Using the term “job creation” accepts and reinforces the concept of the market, corporations, and wealthy individuals as moral (since they are successful, authoritarian “fathers” who rule by punishment). As such, it is only they who have the moral right to decide who is sufficiently disciplined and deserves a job. Under this moral system, if you do not have a job, it is your own fault for being undisciplined, and therefore you are immoral and deserving of your unemployment. The market and corporations are moral, it cannot be their fault. Again, this imprints onto every conservative issue, as one can easily observe. By evoking the “job creation” part of the frame, it activates the ENTIRE conservative frame, unconsciously reinforcing the entire conservative moral structure. This is a critical problem well beyond any political campaign. What to do…how do progressive reframe economics?

We have to start with a fundamental economic truth which comes out of the progressive frame, and is denied by conservatives – “Private enterprise and prosperity are impossible without the Public (all of us).” There are no successful businesses or individuals without the investment we all make in each other and our communities. The progressive view of democracy says just that – democracy is caring citizens acting through the Public (government – all of us) to expand freedom for everyone. The core of this frame is simple – EMPATHY. We must start talking economics in the frame of empathy and progressive freedom.

Another key is to understand and express the fact that corporations employ people because they will generate more profit. Therefore, WORKERS ARE PROFIT CREATORS. If they weren’t, they wouldn’t be hired. There are no magic jobs creators who do so out of goodwill – profit is the motivator. This says a tremendous amount when we frame economic inequality this way:

It is workers who create profit for the wealthy and corporations. As such, those workers deserve a fair portion, as a family supporting living wage, of those profits for their work. This in turn will increase economic freedom and opportunity for more people, as it will increase the wages (share of profits) people will have to buy more goods and services. The cycle will be perpetual, bringing about greater income equality and access to capital for more and more people.

Further, the prosperity a private individual or corporation experiences is not possible without the public. The more wealth and capital one has, the more public resources and services they use – courts, infrastructure, government services, finance system, etc. It is their moral and patriotic duty to pay their fair share of taxes, as an investment in the Public which supports their prosperity. Hiding revenue and lobbying against progressive taxation is a betrayal of Public trust, immoral, and unpatriotic. It is greed, plain and simple, and this needs to be said!

When economics is considered in this frame, it takes on a very different meaning. It evokes a frame where there is economic freedom and opportunity for everyone, not just the wealthy and privileged. Where corporations gladly pay a progressive and fair share of taxes to support the investment we all make in them through public education, infrastructure, court systems, financial system, and public servants – instead of lobbying to destroy the Public.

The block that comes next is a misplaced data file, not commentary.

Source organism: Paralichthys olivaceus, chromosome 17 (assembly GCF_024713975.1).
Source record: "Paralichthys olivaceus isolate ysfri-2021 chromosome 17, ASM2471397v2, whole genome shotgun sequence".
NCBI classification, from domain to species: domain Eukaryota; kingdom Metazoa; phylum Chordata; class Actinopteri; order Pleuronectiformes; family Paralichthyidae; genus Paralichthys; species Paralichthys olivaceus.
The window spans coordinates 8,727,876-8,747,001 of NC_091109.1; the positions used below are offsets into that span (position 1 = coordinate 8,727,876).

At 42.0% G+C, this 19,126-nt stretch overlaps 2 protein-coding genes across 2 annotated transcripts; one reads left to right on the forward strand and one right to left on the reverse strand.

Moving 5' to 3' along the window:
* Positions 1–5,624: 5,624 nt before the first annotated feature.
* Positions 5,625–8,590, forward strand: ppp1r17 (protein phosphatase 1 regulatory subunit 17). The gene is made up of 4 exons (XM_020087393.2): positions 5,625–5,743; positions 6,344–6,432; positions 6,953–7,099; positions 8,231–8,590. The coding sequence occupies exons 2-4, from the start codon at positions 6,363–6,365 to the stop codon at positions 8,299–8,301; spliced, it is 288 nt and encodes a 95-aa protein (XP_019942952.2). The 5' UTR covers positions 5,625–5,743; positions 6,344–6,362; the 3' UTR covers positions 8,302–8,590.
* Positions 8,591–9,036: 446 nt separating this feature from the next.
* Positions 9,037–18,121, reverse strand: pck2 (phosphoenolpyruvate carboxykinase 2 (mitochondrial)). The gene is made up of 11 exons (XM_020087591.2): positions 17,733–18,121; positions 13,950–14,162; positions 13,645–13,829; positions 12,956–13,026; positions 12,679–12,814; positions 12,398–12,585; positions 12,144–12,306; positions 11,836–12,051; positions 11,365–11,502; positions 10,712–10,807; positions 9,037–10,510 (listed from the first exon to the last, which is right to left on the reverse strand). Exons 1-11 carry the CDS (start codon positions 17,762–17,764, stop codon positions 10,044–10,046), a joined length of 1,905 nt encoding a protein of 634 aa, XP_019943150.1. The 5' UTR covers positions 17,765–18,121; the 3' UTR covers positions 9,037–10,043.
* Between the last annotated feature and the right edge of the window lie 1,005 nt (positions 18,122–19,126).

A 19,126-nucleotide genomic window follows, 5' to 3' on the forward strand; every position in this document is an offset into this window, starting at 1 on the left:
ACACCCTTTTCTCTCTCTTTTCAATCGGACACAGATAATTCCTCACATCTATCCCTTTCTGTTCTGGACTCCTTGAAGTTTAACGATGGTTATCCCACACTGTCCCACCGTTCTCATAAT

It also evokes a moral frame where all workers are valued as profit creators, and therefore receive a fair share of those profits, to live free from fear of want now and in retirement. It evokes a sense of freedom, opportunity and fairness for everyone – not only the well connected and privileged.

These things need to be said ALL THE TIME when framing economics:

1. Private prosperity and enterprise are not possible without the Public (all of us)

2. Democracy is caring citizens acting through the Public to expand freedom for everyone.

3. Workers are profit creators, who deserve a fair, living wage share of those profits.

4. Empathy – we have a responsibility for others as ourselves.

Finally – reject the idea of the “job creator” and NEVER acknowledge it again. It is a fiction, which denies fundamental truths about a systemic economy where we are all connected, and are reliant on each other.

I am expecting a great deal of discussion and questions on this topic, as this is just the tip of the iceberg. There are deep, primary metaphors; moral hierarchies in the conservative frame; and deeply embodied frame structures at work here. To achieve a paradigm shift, we have to start being aware, and communicating effectively in our progressive frame.

3 thoughts on “Economics and Inequality – Changing Public Discourse

  1. Amen to the proposal that those who care about the overall vitality of the American economy will stop RIGHT NOW using the term “job creator.” In addition to the problems you pointed out, idolizing business owners as job creators: